Design of a Radiator System for Lunar Applications

Photo of Andrew King, Tyler Mann, Casey Zak Students: Andrew King, Tyler Mann, Casey Zak

Sponsor: NASA

Date: Spring 2010

The radiator must reject a maximum heat load of 10 kW when the lunar outpost is occupied and a minimum heat load of 1 kW when it is unoccupied. The vessel temperature must be maintained at 21° C. The radiator's footprint is constrained to a 3 meter diameter circle on the roof of the lunar outpost. Since the radiator will be used in a space application, mass is an important consideration. Our mass per square meter of radiative area should be less than or equal to 5.85 kg/m2. Consideration should also be given to the extreme environmental conditions seen on the moon. The radiator will be subjected to varying solar radiation in the range from 0 to 1392 W/m². Additionally, the temperatures of the surroundings will be extremely low (the moon at 70 K and deep space at 0 K). Lastly, the gravitational field on the moon is much less than that of the Earth (1.63 m/s² versus 9.81 m/s²). There are two internal constraints for the design. First, there is an entrainment constraint. Entrainment arises if the momentum flux of the vapor is high enough that the uprising vapor prohibits the thin liquid film from traveling down the walls. This can cause a sudden drying out of the evaporator, which leads to a decrease in efficiency. Second, there is a limitation caused by the boiling of the working fluid. If bubbles form in the evaporator, hot spots can be formed that obstruct the liquid flow. The entrainment limitation is a limit on the axial heat flux, whereas the boiling limitation is a limit on the radial heat flux in the evaporator.

As participants in the Texas Space Grant Consortium (TSGC) Design Challenge, the design team was tasked with designing a radiator system that could thermally regulate a permanent research habitat on the Moon. This habitat will be located on the rim of Shackleton crater near the lunar South Pole and will experience long alternating periods of darkness and direct sunlight. The radiator system must reject varying heat loads caused by crew metabolic processes and waste heat from electrical equipment. The design team was required to use variable-conductance reflux boilers (VCRBs) as the main heat exchangers in the radiator system. VCRBs utilize fluid phase change and buoyant forces to move heat away from the habitat. Varying heat loads are managed by modulating the volume of a non-condensable gas (NCG) contained in the top of the boilers; as the volume expands the effective length of the boiler decreases and the heat transferred also decreases.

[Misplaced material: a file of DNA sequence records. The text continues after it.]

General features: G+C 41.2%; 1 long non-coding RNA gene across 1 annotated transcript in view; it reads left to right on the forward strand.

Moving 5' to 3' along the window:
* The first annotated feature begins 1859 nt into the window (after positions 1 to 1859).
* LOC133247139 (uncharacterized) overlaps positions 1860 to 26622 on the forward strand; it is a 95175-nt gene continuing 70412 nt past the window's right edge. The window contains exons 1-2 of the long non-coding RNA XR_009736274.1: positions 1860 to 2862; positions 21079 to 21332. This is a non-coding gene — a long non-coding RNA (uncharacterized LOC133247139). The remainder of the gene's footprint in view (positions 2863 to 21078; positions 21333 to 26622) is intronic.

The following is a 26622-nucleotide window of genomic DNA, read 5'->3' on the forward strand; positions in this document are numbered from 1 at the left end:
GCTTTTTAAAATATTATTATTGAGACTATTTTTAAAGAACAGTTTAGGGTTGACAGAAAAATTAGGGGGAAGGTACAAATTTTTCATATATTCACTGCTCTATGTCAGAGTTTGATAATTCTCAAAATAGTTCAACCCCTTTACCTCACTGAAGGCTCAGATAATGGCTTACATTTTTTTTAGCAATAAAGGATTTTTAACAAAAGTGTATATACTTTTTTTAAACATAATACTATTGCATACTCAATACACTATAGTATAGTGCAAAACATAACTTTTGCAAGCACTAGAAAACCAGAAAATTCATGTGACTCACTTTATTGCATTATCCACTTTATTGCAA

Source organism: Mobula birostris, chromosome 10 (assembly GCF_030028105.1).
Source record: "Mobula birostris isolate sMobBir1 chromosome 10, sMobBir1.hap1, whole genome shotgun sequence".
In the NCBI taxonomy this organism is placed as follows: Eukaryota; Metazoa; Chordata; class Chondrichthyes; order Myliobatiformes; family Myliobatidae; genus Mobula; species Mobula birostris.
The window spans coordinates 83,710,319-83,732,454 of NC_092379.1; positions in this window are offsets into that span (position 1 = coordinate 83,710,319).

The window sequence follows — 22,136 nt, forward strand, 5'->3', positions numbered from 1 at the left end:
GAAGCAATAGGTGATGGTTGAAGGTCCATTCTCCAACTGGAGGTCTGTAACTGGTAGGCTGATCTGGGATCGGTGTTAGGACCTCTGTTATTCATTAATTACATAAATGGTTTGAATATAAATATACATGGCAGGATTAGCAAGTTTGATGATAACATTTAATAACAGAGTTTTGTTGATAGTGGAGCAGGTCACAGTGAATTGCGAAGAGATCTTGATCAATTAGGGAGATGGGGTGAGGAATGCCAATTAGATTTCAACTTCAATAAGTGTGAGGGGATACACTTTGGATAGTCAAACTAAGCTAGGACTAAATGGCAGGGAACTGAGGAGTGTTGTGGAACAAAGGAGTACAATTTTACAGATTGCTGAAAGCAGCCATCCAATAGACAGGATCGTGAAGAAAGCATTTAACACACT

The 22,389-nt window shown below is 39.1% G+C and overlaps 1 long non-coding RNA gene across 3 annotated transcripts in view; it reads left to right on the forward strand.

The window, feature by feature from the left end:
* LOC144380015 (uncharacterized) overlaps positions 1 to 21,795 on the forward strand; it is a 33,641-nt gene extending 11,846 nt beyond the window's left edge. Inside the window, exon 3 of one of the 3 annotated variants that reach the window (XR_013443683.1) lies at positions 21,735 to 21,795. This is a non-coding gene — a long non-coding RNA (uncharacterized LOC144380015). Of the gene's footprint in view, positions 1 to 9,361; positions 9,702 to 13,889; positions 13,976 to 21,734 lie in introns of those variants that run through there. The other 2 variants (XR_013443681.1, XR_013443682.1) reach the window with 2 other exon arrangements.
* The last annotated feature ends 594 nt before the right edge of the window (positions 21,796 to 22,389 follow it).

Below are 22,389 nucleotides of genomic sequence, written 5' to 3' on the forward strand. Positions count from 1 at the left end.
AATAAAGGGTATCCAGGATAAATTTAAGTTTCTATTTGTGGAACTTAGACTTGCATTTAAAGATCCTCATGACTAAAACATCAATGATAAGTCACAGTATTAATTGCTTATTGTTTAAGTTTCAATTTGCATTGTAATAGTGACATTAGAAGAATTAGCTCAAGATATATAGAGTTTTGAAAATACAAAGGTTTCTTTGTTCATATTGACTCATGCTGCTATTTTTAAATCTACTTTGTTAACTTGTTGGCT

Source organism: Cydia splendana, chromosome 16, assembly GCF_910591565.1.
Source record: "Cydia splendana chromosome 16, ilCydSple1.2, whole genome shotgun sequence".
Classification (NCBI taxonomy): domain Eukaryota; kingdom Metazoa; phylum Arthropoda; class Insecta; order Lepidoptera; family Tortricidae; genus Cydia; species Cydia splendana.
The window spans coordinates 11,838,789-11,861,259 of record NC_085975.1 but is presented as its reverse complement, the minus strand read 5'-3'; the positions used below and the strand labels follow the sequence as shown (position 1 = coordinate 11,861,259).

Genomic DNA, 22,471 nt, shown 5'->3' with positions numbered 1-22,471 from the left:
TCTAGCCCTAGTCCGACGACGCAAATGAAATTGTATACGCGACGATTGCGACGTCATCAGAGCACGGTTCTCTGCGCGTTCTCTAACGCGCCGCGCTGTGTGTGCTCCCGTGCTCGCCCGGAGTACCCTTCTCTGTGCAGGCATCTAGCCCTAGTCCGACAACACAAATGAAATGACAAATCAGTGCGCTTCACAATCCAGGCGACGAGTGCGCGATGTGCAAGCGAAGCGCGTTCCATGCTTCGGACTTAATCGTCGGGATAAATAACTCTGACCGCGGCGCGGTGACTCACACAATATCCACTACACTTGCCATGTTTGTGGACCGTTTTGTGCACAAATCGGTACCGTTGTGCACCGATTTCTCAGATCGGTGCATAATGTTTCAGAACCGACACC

The proposed design consists of a circular array of reflux boilers that fits the circular space available on the roof of the habitat. The boilers are made of aluminum and contain ammonia as a working fluid and helium as an NCG. The array is encased in a supportive aluminum honeycomb matrix and faced with specially coated aluminum sheets. The reflux boilers carry the heat upward where it is transferred to the face sheets and radiated out to space. Reservoirs installed on top of each boiler contain the NCG and facilitate modulation of the gas volume. Varying the temperature of the NCG varies the volume it occupies. Additionally, a working reflux boiler was constructed and used to conduct physical experiments to test the viability of the design. Although the results of the testing were unclear, IR images indicated that the boiler was operational.

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